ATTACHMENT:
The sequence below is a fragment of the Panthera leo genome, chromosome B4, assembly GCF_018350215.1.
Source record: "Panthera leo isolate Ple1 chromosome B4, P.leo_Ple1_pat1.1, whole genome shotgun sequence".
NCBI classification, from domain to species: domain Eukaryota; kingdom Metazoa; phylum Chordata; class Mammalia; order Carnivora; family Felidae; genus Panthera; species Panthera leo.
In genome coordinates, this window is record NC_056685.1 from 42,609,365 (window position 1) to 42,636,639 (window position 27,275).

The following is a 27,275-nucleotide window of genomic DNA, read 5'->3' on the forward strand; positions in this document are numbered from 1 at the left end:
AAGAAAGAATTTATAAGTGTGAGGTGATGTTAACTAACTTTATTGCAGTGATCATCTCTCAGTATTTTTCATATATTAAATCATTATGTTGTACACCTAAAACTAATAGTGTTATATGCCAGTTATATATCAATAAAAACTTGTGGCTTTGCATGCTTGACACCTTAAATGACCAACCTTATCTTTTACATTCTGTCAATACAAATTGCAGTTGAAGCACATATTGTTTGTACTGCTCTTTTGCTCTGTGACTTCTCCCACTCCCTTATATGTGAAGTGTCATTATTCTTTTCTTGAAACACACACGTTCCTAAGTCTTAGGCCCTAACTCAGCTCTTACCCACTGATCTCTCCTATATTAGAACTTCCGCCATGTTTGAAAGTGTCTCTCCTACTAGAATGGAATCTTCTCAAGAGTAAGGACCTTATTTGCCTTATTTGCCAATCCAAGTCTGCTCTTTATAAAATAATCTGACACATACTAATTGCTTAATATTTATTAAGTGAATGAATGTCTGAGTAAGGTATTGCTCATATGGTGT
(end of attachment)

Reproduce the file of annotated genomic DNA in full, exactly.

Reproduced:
The sequence below is a fragment of the Panthera leo genome, chromosome B4, assembly GCF_018350215.1.
Source record: "Panthera leo isolate Ple1 chromosome B4, P.leo_Ple1_pat1.1, whole genome shotgun sequence".
NCBI classification, from domain to species: domain Eukaryota; kingdom Metazoa; phylum Chordata; class Mammalia; order Carnivora; family Felidae; genus Panthera; species Panthera leo.
In genome coordinates, this window is record NC_056685.1 from 42,609,365 (window position 1) to 42,636,639 (window position 27,275).

The following is a 27,275-nucleotide window of genomic DNA, read 5'->3' on the forward strand; positions in this document are numbered from 1 at the left end:
AAGAAAGAATTTATAAGTGTGAGGTGATGTTAACTAACTTTATTGCAGTGATCATCTCTCAGTATTTTTCATATATTAAATCATTATGTTGTACACCTAAAACTAATAGTGTTATATGCCAGTTATATATCAATAAAAACTTGTGGCTTTGCATGCTTGACACCTTAAATGACCAACCTTATCTTTTACATTCTGTCAATACAAATTGCAGTTGAAGCACATATTGTTTGTACTGCTCTTTTGCTCTGTGACTTCTCCCACTCCCTTATATGTGAAGTGTCATTATTCTTTTCTTGAAACACACACGTTCCTAAGTCTTAGGCCCTAACTCAGCTCTTACCCACTGATCTCTCCTATATTAGAACTTCCGCCATGTTTGAAAGTGTCTCTCCTACTAGAATGGAATCTTCTCAAGAGTAAGGACCTTATTTGCCTTATTTGCCAATCCAAGTCTGCTCTTTATAAAATAATCTGACACATACTAATTGCTTAATATTTATTAAGTGAATGAATGTCTGAGTAAGGTATTGCTCATATGGTGT